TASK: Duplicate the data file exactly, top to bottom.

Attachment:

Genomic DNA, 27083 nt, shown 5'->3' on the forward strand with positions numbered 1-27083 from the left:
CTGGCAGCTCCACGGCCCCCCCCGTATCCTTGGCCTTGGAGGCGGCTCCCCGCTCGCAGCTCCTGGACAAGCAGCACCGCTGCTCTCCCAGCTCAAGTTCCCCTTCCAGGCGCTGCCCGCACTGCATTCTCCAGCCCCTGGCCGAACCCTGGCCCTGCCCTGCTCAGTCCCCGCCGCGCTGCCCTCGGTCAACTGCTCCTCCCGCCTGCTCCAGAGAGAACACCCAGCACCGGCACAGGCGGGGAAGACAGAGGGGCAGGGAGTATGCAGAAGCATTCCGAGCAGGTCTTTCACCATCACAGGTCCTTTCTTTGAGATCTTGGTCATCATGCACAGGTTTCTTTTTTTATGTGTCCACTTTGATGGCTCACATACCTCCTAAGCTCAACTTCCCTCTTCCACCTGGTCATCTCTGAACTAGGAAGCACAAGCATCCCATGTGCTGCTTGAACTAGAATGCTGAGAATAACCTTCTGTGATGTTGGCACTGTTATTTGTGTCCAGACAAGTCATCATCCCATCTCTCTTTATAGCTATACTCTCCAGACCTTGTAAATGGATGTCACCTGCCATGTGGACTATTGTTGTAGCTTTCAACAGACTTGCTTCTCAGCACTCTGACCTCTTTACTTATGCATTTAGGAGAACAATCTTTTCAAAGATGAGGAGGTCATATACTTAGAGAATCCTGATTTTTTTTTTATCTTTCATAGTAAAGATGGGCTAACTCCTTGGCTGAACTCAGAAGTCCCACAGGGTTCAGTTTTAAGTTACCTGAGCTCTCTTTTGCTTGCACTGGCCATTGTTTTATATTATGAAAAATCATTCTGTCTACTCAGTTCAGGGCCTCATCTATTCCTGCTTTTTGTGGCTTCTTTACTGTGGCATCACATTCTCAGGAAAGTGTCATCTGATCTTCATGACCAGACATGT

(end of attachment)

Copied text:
Genomic DNA, 27083 nt, shown 5'->3' on the forward strand with positions numbered 1-27083 from the left:
CTGGCAGCTCCACGGCCCCCCCCGTATCCTTGGCCTTGGAGGCGGCTCCCCGCTCGCAGCTCCTGGACAAGCAGCACCGCTGCTCTCCCAGCTCAAGTTCCCCTTCCAGGCGCTGCCCGCACTGCATTCTCCAGCCCCTGGCCGAACCCTGGCCCTGCCCTGCTCAGTCCCCGCCGCGCTGCCCTCGGTCAACTGCTCCTCCCGCCTGCTCCAGAGAGAACACCCAGCACCGGCACAGGCGGGGAAGACAGAGGGGCAGGGAGTATGCAGAAGCATTCCGAGCAGGTCTTTCACCATCACAGGTCCTTTCTTTGAGATCTTGGTCATCATGCACAGGTTTCTTTTTTTATGTGTCCACTTTGATGGCTCACATACCTCCTAAGCTCAACTTCCCTCTTCCACCTGGTCATCTCTGAACTAGGAAGCACAAGCATCCCATGTGCTGCTTGAACTAGAATGCTGAGAATAACCTTCTGTGATGTTGGCACTGTTATTTGTGTCCAGACAAGTCATCATCCCATCTCTCTTTATAGCTATACTCTCCAGACCTTGTAAATGGATGTCACCTGCCATGTGGACTATTGTTGTAGCTTTCAACAGACTTGCTTCTCAGCACTCTGACCTCTTTACTTATGCATTTAGGAGAACAATCTTTTCAAAGATGAGGAGGTCATATACTTAGAGAATCCTGATTTTTTTTTTATCTTTCATAGTAAAGATGGGCTAACTCCTTGGCTGAACTCAGAAGTCCCACAGGGTTCAGTTTTAAGTTACCTGAGCTCTCTTTTGCTTGCACTGGCCATTGTTTTATATTATGAAAAATCATTCTGTCTACTCAGTTCAGGGCCTCATCTATTCCTGCTTTTTGTGGCTTCTTTACTGTGGCATCACATTCTCAGGAAAGTGTCATCTGATCTTCATGACCAGACATGT